Vice President Joe Biden campaigns for Hillary Clinton in Wilkes-Barre

Kyle Clouse and Rachael Eyler

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Photo credit/ Alex Weidner

Alex Weidner , Opinion Editor

Hillary Clinton supporters filled the Wilkes University Center On Main on Friday, Oct. 21 for a campaign rally headed by Scranton native and Vice President Joe Biden.

Biden spoke after a series of introductions and heavily criticized Donald Trump for his comments about women.

“Think of the abuse of power that has been exercised by the Republican nominee… what he said, he did, and does is the textbook definition of sexual assault,” said Biden.

Biden brought up Trump’s comments about what he can get away with because of his celebrity status.

Trump claims he can get away with sexual assault because “when you’re a star, [women] let you do it.”

“What a disgusting assertion for anyone to make,” said Biden.

Biden’s voice and energy rose after bringing up Trump’s comments, as he transitioned into talking about the middle class.

“Think about the things that matter to you; a job, being treated with dignity. Think about whether or not you’re able to live a middle class life,” Biden said. “My definition of middle class is not a number…it’s an ideal.”

Biden spoke about how the middle class is important to the economy.

“If the middle class does well, the wealthy do very well, and the poor have a way up,” said Biden.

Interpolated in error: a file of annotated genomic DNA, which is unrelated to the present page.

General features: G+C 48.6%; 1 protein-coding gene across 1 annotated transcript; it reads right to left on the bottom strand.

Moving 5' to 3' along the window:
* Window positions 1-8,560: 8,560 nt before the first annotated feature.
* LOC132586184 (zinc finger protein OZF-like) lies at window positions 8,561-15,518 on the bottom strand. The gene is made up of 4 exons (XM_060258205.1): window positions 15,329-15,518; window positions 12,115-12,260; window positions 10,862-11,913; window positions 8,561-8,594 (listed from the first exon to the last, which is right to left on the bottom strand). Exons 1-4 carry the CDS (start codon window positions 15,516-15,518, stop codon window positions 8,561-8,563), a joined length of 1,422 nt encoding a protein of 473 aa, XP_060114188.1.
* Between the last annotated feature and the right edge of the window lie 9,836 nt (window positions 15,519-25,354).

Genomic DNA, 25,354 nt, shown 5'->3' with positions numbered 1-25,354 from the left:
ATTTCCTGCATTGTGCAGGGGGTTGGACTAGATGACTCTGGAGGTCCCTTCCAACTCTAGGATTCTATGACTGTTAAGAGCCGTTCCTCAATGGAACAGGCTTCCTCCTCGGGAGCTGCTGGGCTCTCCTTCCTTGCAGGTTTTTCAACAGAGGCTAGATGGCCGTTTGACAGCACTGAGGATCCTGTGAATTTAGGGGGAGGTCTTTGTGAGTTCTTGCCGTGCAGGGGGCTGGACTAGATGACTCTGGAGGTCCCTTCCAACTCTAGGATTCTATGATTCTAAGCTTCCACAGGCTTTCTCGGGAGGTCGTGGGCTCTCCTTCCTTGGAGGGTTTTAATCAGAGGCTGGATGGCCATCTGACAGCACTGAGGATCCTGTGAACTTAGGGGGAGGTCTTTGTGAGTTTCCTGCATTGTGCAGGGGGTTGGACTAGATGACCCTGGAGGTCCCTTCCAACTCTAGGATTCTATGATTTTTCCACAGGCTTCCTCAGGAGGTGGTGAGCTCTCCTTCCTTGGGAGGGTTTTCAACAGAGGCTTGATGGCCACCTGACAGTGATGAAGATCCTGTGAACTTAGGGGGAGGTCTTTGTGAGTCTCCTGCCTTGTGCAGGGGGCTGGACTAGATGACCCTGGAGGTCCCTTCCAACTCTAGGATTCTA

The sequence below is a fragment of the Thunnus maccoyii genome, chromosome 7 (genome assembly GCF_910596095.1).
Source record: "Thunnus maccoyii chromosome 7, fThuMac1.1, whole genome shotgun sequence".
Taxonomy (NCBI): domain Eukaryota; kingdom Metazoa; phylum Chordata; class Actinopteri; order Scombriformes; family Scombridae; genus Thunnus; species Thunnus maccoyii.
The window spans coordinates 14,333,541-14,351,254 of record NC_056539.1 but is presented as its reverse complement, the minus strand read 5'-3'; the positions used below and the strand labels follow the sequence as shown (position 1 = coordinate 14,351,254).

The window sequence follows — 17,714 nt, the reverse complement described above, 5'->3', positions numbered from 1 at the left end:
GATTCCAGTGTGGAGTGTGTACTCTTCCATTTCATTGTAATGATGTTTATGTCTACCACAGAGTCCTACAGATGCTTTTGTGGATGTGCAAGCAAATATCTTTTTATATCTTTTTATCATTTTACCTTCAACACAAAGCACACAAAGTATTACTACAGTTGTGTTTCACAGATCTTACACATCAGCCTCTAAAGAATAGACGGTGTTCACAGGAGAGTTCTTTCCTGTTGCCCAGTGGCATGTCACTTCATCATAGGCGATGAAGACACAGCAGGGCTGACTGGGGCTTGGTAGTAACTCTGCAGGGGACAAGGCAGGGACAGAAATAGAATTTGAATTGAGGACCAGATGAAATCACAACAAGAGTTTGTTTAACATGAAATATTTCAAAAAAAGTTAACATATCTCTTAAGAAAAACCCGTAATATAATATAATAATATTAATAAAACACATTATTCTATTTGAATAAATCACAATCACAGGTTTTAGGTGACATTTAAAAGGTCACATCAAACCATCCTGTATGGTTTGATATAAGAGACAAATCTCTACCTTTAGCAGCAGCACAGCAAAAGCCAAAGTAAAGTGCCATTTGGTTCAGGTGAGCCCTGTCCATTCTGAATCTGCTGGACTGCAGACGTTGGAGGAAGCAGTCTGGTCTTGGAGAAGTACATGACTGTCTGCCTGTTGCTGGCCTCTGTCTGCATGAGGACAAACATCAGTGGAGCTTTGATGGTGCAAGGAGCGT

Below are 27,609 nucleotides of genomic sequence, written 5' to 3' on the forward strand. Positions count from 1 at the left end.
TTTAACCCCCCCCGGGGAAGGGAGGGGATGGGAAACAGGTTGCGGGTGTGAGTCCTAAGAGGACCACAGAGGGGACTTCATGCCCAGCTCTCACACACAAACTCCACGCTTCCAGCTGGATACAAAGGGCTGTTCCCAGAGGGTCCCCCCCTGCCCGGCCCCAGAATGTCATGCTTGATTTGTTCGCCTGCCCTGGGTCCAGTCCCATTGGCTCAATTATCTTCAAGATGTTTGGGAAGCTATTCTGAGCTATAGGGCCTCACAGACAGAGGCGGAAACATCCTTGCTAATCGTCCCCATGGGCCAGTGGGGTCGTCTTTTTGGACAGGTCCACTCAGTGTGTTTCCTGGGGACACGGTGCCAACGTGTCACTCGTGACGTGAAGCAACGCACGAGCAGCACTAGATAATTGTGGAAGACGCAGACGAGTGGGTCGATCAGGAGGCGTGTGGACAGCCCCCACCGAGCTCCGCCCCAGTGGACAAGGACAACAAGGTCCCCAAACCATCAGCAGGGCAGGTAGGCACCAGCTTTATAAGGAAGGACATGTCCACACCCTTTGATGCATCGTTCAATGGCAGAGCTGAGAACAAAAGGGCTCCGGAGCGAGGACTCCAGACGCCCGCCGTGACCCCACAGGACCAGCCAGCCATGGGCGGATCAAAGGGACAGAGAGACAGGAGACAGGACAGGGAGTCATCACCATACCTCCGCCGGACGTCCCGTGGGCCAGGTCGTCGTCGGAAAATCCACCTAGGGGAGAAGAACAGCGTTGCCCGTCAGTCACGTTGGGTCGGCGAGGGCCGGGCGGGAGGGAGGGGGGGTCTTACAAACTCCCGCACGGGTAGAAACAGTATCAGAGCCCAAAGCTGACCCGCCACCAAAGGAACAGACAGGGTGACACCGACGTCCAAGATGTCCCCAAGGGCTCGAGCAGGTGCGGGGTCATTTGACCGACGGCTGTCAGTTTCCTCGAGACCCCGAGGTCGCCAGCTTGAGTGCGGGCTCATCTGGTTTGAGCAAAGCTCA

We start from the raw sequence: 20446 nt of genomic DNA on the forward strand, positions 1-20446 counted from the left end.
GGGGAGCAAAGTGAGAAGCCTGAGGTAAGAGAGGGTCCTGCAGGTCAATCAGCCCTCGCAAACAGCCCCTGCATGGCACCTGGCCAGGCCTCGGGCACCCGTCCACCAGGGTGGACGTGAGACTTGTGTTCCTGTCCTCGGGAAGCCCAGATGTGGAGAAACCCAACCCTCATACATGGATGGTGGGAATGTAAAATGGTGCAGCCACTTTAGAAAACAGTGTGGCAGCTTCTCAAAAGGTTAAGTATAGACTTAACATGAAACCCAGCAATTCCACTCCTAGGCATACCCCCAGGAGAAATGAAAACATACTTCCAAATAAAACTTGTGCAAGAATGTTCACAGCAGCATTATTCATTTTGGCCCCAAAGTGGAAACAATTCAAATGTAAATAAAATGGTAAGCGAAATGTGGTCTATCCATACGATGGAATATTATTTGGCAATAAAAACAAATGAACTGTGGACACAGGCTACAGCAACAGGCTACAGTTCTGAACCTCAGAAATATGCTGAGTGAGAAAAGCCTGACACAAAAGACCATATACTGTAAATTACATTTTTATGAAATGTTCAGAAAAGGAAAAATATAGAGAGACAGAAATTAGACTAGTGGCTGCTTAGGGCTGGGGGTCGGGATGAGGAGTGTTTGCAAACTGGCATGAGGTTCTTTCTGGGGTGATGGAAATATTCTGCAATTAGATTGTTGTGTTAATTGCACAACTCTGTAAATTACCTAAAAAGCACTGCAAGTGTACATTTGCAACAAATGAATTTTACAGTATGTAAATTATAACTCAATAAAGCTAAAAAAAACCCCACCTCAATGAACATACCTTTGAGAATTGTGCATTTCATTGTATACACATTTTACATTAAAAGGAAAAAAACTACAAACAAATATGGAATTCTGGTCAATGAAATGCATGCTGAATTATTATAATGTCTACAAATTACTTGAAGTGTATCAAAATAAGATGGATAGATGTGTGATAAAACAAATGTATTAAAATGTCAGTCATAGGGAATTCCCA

A central theme in Biden’s speech was his father and his childhood. He told the audience about how his father left Scranton to pursue jobs in Delaware when the economy started to tank in the 1950s.

Biden ended his speech by telling the crowd that the country’s achievements are “not because of Barack Obama and Joe Biden, but because of who we are as a people.”

“We are the most powerful nation in the world,” said Biden. “We always rebound. We will own the finish line this year and in this century.”

Congressman Matthew Cartwright welcomed Senate Candidate Katie McGinty, Senator Bob Casey and Vice President Joe Biden to the stage before Biden spoke.

“Isn’t it time we elect our first female president?” said Cartwright.

He also pointed out that if Katie McGinty wins the senate race, she would be the first female senator from Pennsylvania.

Katie McGinty used her time on stage to call out Trump as a fraud and a disgrace, referencing his controversial Trump University.

“Donald Trump has spent his career stepping on and defrauding good, innocent people,” said McGinty.

McGinty also brought up Trump’s attitude toward women and talked about how his campaign has no plan to benefit veterans.

Senator Bob Casey stepped up to the mic after McGinty and spoke to the crowd about the Obama administration’s achievements. Like McGinty, Casey also criticized Trump.

“If I had to summarize what [Trump’s] candidacy is all about,” said Casey, “it’s about four words: fear, smear, demonize and divide.”

Casey spoke about the Achieving a Better Life Experience (ABLE) Act, which benefits disabled Americans. The ABLE Act was introduced to Congress by Senator Casey and Republican Congressman Ander Crenshaw from Florida.

Casey invited Sara Wolff of Moscow, who herself has Down Syndrome, to speak about her time as an advocate for the ABLE Act.

Wolff introduced Biden at the end of her speech, and mentioned a time when he hosted a group of ABLE Act advocates at The White House. Wolff told the audience how Biden spoke to an eight-year-old girl at the event.

“He gave her a stuffed animal, held her hand, and said, ‘Everyone is entitled to be treated with dignity and respect,’” Wolff said.

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